# How to prove that $1^n+2^n+...+(p-1)^n \equiv 0\pmod p$? [duplicate]

I have a homework for the university and I am 'on this' for the entire week, so I really need help.

The question:

let $$p>2$$ be a prime number and $$n\in \Bbb N$$, $$\ p-1\nmid n$$.

Prove that $$1^n+2^n+...+(p-1)^n \equiv 0\pmod p$$.

I thought:

1. it is pretty clear that $$p-1$$ is composite so I can write $$p-1=q_1^{t_1}q_2^{t_2}...q_k^{t_k}=\prod_{i=0}^{k} q_i^{t_i}$$ and I know that $$2 \le q_i\le p-1 \ , \ \ 0 \le i \le k \$$ and that $$\ 2\mid p-1$$ so $$\ p-1=2k$$.
2. The sum is $$\sum_{i=0}^{p-1} i^n=1^n+2^n+...+(p-1)^n \equiv 0\pmod p$$ but I don't know what can I understand from that.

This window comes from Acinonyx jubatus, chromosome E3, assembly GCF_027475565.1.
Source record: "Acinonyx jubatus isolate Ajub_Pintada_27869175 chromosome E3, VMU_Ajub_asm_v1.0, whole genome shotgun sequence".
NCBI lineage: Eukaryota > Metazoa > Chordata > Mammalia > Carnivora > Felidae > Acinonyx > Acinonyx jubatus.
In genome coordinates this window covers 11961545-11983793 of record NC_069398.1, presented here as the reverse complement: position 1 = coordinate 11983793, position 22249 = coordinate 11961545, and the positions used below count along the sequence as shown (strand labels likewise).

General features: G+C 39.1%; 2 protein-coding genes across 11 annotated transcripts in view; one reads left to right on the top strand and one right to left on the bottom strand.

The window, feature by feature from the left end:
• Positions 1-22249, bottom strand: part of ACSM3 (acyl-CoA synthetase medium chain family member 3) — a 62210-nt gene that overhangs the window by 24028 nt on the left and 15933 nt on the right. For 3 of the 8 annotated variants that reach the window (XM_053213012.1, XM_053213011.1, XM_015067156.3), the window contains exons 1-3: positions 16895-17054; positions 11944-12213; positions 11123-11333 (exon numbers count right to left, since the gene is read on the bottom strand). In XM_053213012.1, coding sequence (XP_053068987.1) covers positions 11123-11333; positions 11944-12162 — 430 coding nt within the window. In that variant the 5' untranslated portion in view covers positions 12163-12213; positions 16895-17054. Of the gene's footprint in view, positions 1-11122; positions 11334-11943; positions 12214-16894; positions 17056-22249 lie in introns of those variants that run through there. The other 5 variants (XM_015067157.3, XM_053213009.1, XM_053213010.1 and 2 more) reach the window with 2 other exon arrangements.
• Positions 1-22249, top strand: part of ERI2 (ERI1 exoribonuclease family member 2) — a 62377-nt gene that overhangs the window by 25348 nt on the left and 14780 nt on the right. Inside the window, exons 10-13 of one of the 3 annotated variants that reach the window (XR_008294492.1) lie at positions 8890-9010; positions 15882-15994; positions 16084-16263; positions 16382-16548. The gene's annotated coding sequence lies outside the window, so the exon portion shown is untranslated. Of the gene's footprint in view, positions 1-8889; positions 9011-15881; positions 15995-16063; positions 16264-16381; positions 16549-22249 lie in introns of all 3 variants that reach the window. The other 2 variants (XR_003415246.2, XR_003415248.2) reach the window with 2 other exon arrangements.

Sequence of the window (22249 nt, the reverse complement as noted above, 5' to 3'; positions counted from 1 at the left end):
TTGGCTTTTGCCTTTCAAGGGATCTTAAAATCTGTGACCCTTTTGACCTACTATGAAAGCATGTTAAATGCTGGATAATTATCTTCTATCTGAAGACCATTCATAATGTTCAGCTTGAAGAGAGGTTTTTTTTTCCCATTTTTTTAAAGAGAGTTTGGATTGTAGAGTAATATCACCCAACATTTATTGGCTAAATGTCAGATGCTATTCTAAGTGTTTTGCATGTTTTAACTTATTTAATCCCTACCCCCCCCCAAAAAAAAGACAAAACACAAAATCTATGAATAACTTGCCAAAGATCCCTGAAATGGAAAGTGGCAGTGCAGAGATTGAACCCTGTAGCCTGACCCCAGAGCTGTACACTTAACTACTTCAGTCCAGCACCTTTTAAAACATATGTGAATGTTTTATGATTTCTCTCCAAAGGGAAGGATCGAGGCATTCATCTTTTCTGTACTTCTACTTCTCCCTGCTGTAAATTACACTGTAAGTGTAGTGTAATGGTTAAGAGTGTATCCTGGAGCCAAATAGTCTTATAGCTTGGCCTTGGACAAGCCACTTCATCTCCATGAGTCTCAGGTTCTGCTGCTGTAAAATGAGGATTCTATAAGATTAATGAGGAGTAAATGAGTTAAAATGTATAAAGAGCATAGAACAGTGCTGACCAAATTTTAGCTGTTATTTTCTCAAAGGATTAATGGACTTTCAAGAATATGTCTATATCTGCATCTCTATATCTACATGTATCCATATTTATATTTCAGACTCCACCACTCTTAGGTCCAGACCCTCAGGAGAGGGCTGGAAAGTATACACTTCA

I really need help.

Thank you

Consider a primitive root $$g \bmod{p}$$. We have: $$1^n+2^n+\ldots+(p-1)^n \equiv 1+g^n+g^{2n}+\ldots+g^{(p-2)n}=\frac{g^{(p-1)n}-1}{g^n-1} \pmod{p}$$
As $$p-1 \nmid n$$, we have $$p \nmid (g^n-1)$$. As $$p-1 \mid (p-1)n$$, we have $$p \mid (g^{(p-1)n}-1)$$. That shows that: $$p \mid \frac{g^{(p-1)n}-1}{g^n-1} \implies p \mid (1^n+2^n+\ldots+(p-1)^n)$$
• The first congruence is true, because the sets $\{1,2,3,\ldots,p-1\}$ and $\{1,g,g^2,\ldots,g^{p-2}\}$ are the same modulo $p$, as $g$ is a primitive root. Jun 24, 2020 at 11:59